Team photo in front of banner

Affiliate Spotlight: Tufts University Medford-Somerville

At first glance, Tufts University Medford-Somerville looks like a typical liberal arts college. Big brick buildings are surrounded by long sidewalks, spacious mowed lawns, and mulched garden beds. Located five miles north of Boston, Massachusetts, in one of the most densely populated urban areas in the US, the campus doesn’t exactly conjure images of nature. And yet, it’s teeming with biodiversity: over 115 species of insect pollinators—bees, butterflies and moths, wasps, hover flies, and beetles—call campus home.

Cities around the world—New York, Toronto, Berlin, Boston—are pollinator hotspots. As habitat loss and pesticide use threaten pollinator populations in semi-natural areas, cities have emerged as a new frontier for conservation. Successful urban pollinator conservation hinges on creating enough flowering gardens to sustain populations of insect pollinators. So, in 2019, a group of five biology graduate students at Tufts joined in the movement by converting ornamental gardens to native pollinator habitat and developing a campus-wide plan to eliminate pesticide use. But the Tufts campus is small—just 150 acres—most of which is occupied by buildings, lawns, and parking lots. Enhancing habitat on campus was a good first step, but ultimately they would need buy-in from thousands of private landowners in the community to make a difference.

Tufts Pollinator Initiative (TPI) was born. Over the past three years, we—the TPI leadership team—have worked to conserve urban pollinators both by creating habitat and by engaging, educating, and empowering community members how to do so too. We are all passionate, enthusiastic students, and in the process, we have become experienced educators both in and out of the classroom. And we are just getting started: we have financial support from the university via Tufts Green Fund to keep our program running for years to come.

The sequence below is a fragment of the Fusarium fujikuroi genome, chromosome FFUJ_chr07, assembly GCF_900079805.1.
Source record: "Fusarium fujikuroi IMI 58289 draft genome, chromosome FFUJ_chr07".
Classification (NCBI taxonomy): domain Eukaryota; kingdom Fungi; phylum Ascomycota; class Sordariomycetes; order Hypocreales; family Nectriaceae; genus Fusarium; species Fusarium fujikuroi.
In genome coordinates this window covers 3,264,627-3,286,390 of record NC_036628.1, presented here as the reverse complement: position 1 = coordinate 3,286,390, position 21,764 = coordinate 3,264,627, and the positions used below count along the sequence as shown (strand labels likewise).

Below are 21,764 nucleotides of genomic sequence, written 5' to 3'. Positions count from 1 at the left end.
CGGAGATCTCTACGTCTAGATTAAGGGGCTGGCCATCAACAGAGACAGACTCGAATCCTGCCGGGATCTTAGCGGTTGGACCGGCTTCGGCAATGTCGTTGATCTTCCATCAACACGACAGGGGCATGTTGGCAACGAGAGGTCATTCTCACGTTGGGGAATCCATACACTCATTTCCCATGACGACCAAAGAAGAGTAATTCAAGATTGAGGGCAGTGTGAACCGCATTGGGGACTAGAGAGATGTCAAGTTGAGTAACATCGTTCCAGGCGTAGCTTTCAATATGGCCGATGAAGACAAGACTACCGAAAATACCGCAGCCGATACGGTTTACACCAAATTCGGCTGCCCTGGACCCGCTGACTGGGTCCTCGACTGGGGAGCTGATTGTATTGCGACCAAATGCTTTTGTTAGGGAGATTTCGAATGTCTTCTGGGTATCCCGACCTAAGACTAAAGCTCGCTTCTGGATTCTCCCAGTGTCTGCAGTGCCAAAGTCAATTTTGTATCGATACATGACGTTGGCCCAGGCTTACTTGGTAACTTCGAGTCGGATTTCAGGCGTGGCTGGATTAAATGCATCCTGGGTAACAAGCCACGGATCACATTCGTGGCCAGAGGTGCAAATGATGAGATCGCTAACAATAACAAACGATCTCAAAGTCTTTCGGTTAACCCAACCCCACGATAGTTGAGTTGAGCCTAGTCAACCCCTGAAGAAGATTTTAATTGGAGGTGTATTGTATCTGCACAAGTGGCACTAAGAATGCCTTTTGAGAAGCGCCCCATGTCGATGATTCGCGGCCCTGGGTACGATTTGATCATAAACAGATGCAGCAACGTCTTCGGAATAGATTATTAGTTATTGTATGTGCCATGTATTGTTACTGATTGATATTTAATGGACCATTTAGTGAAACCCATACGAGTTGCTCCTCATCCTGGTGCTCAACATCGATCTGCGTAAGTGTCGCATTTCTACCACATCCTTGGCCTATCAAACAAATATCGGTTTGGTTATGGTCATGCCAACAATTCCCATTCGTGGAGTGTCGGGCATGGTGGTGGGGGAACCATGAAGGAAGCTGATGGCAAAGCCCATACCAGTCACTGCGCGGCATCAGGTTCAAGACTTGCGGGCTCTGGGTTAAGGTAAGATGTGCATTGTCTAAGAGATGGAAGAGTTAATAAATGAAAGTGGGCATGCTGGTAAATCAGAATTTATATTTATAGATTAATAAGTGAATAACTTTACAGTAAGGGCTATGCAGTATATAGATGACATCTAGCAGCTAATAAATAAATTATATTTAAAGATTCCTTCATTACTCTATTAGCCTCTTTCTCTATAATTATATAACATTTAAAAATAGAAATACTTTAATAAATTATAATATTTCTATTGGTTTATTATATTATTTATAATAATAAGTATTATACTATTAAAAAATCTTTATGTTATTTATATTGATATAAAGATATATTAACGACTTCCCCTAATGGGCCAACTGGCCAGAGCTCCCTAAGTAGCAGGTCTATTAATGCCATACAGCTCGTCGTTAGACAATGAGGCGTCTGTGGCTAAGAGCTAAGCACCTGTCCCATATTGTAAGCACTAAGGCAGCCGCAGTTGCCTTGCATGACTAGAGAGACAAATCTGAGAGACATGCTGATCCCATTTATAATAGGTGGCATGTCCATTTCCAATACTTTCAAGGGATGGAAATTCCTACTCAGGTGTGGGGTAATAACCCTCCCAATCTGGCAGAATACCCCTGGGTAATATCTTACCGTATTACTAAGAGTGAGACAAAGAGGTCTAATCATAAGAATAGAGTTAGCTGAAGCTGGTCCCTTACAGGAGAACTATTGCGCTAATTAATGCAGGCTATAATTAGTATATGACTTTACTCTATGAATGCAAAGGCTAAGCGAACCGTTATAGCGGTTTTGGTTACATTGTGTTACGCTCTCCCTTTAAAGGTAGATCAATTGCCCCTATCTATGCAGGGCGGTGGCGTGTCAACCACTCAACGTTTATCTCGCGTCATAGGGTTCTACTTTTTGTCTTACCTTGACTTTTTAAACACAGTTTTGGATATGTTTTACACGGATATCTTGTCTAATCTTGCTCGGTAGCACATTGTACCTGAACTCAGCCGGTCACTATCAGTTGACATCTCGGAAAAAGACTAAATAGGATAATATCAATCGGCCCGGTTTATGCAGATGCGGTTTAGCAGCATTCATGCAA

Pollinator gardens on campus provide on-site habitat for 115+ species of insect pollinators and teach visitors the aesthetic appeal and ecological value of gardens with interpretive signage. Photo credit: Tufts Pollinator Initiative

To date, TPI has replaced over 2,500 sq. ft of ornamental beds on campus with native, pollinator friendly habitat. During the past two years, we conducted surveys of flower-visiting insects to our campus gardens, and in all, we’ve spotted more than 115 species in our gardens, including specialist bees like Melissodes denticulatus and at-risk bumble bees like Bombus fervidus (find a complete list of campus pollinators here). Importantly, our gardens demonstrate to community members that gardens can simultaneously look pretty and be good for insects, and we have posted interpretive signage in our gardens to teach visitors how to join the urban pollinator conservation movement.

A male denticulate longhorn bee (Melissodes denticulatus) is a specialist bee that visits ironweed in TPI campus gardens. Photo credit: Nick Dorian

The next step to getting community buy-in was to increase access to pollinator gardening. We wanted to eliminate any barriers to getting started—cost and quality of plants, know-how, transportation to nurseries—that limit access to only experienced gardeners or those with resources to spare. In summer 2021, we hosted a discount native plant sale. We collected and germinated seeds from our garden to preserve local ecotypes, wrote and published handouts to make gardening less intimidating, then set up shop at our campus gardens within walking distance of thousands of homes. Each plant went for $2. The community response blew us away: we sold out of 850 plants in 90 minutes! With proceeds from this sale, we commissioned a pollinator-themed mural to enhance the green space accessible to our community members.